2dly. That this worm never dies, that this fire can never be quenched, but abides for ever, is also from the relation of punishment to a finite creature that is no more. Eternity is not absolutely in the curse of the law, but as a finite creature is cursed thereby. If a sinner could at once admit upon himself that which is equal in divine justice to his offence, and so make satisfaction, there might be an end of his punishment in time; but a finite and every way limited creature, having sinned his eternity in this world against an eternal and infinite God, must abide by it for ever. This was Christ free from. The dignity of his person was such as that he could fully satisfy divine justice in a limited season; after which God in justice loosed the pains of death, for it was impossible he should be detained thereby, Acts ii. 24, and that because he was able to “swallow up death in victory.”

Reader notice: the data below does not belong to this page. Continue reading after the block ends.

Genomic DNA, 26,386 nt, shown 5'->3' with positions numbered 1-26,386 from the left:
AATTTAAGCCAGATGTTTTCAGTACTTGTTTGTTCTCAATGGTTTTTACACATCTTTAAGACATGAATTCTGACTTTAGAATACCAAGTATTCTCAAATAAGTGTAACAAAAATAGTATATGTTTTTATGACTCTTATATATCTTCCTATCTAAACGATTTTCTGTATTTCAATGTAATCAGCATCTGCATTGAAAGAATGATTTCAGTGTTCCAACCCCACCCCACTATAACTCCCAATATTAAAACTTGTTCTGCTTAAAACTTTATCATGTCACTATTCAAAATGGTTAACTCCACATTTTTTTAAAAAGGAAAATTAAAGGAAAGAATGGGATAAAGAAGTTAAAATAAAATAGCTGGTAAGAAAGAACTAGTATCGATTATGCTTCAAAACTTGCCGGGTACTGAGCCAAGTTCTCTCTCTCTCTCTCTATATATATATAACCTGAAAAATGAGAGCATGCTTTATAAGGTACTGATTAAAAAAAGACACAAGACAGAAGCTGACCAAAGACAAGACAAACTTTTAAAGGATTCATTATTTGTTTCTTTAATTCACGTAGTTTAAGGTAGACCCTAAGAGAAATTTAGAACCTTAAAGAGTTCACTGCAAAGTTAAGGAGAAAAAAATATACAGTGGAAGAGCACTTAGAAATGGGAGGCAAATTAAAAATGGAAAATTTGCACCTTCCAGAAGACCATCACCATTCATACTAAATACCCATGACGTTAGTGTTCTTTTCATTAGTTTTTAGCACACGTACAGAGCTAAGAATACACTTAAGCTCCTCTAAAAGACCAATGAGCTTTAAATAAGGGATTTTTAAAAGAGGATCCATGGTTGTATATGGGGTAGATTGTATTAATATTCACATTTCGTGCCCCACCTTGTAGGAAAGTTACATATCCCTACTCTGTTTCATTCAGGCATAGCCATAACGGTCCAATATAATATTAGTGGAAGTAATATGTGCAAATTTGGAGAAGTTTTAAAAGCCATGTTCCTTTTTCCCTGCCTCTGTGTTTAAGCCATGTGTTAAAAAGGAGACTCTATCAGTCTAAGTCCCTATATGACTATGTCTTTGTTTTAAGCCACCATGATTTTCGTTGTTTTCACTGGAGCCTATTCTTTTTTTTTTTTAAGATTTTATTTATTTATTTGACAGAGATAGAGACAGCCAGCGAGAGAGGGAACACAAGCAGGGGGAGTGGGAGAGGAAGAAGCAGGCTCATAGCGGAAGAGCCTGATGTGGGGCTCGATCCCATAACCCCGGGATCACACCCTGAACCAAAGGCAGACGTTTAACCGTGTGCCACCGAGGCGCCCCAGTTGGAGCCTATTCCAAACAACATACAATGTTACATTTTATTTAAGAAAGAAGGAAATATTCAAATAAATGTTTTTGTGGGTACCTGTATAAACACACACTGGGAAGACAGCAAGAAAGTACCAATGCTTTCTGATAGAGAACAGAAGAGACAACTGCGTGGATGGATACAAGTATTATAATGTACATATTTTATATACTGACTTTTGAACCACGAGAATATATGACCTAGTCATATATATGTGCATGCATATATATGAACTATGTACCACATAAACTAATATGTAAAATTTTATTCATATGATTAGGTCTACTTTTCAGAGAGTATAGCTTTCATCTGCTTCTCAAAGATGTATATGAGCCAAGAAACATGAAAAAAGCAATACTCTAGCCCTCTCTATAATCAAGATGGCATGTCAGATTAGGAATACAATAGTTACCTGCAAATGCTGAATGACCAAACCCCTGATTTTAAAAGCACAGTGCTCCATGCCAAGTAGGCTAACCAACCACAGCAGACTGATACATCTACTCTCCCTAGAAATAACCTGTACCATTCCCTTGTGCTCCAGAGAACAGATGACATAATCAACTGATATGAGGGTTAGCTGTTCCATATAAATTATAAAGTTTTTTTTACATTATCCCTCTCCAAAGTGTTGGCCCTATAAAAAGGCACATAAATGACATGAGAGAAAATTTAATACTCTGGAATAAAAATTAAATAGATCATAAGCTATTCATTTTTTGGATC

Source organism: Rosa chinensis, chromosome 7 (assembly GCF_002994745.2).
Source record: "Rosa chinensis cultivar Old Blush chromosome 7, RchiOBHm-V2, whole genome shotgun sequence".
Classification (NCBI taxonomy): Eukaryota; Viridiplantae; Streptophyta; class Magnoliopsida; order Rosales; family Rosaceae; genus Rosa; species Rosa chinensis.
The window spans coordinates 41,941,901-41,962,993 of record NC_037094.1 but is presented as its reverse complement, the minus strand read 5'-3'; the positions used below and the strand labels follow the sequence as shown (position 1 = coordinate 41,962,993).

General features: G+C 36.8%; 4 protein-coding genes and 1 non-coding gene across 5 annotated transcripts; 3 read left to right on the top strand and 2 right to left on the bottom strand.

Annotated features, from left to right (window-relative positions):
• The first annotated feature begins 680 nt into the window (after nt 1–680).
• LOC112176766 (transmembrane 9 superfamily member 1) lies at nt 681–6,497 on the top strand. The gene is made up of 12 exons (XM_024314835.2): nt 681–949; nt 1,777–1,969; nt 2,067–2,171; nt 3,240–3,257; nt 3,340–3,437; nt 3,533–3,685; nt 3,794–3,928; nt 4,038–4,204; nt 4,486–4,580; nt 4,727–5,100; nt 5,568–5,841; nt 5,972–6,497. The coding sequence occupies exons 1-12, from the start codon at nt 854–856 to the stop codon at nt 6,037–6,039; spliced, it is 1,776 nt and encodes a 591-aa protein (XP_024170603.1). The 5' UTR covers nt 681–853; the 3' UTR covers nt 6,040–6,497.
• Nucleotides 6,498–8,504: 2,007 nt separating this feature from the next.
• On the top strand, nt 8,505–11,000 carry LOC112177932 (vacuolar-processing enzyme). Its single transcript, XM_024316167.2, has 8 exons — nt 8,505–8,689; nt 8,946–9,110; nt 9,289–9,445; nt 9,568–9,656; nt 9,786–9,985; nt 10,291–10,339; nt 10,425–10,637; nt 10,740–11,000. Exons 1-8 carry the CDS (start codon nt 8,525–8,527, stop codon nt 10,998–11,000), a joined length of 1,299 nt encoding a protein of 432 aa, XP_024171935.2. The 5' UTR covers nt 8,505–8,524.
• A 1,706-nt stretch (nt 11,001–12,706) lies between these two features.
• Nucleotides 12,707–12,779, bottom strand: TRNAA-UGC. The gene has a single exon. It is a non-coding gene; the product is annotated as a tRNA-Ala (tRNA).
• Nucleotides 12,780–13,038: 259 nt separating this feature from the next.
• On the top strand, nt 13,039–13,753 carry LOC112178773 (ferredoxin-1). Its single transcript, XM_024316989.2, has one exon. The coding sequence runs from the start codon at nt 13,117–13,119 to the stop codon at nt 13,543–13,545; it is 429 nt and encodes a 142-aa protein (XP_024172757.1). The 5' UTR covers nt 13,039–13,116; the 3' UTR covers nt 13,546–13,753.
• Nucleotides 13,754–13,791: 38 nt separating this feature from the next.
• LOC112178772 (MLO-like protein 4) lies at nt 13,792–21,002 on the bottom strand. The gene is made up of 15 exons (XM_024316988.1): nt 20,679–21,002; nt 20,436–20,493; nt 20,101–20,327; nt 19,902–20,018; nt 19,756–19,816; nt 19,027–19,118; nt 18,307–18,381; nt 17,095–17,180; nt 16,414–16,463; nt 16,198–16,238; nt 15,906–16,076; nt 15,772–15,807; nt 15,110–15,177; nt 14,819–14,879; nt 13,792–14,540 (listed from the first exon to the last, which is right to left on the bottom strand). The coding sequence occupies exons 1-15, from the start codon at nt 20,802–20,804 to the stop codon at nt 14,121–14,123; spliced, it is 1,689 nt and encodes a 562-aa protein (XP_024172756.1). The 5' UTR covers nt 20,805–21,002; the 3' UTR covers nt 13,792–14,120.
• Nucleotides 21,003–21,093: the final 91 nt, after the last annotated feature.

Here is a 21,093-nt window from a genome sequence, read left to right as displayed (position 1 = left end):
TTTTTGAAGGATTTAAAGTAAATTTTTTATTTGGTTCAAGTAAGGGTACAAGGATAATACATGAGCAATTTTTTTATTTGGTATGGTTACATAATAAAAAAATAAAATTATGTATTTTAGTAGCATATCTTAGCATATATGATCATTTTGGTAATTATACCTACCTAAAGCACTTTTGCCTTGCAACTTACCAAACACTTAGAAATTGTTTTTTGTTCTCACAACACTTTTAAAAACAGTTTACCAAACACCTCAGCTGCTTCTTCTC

(2.) Punishment, as it relates to the persons punished, may be also considered in respect of the effects which it produceth in them which are not in the punishment absolutely considered; and these are generally two:—
[1.] Repining against God and blaspheming of him, as in that type of hell, Isa. viii. 21, 22. This is evil or sin in itself, which punishment is not. It is from the righteous God, who will do no iniquity. This proceeds from men’s hatred of God. They hate him in this world, when he doth them good and blesses them with many mercies; how much more will their hatred be increased when they shall be cut off from all favour or mercy whatever, and never enjoy one drop of refreshment from him! They hate him, his justice, yea, his blessedness, and all his perfections. Hence they murmur, repine, and blaspheme him. Now, this must needs be infinitely remote from him who, in love to his Father, and for his Father’s glory, underwent this punishment. He was loved of the Father, and loved him, and willingly drank off this cup, which poisons the souls of sinners with wrath and revenge.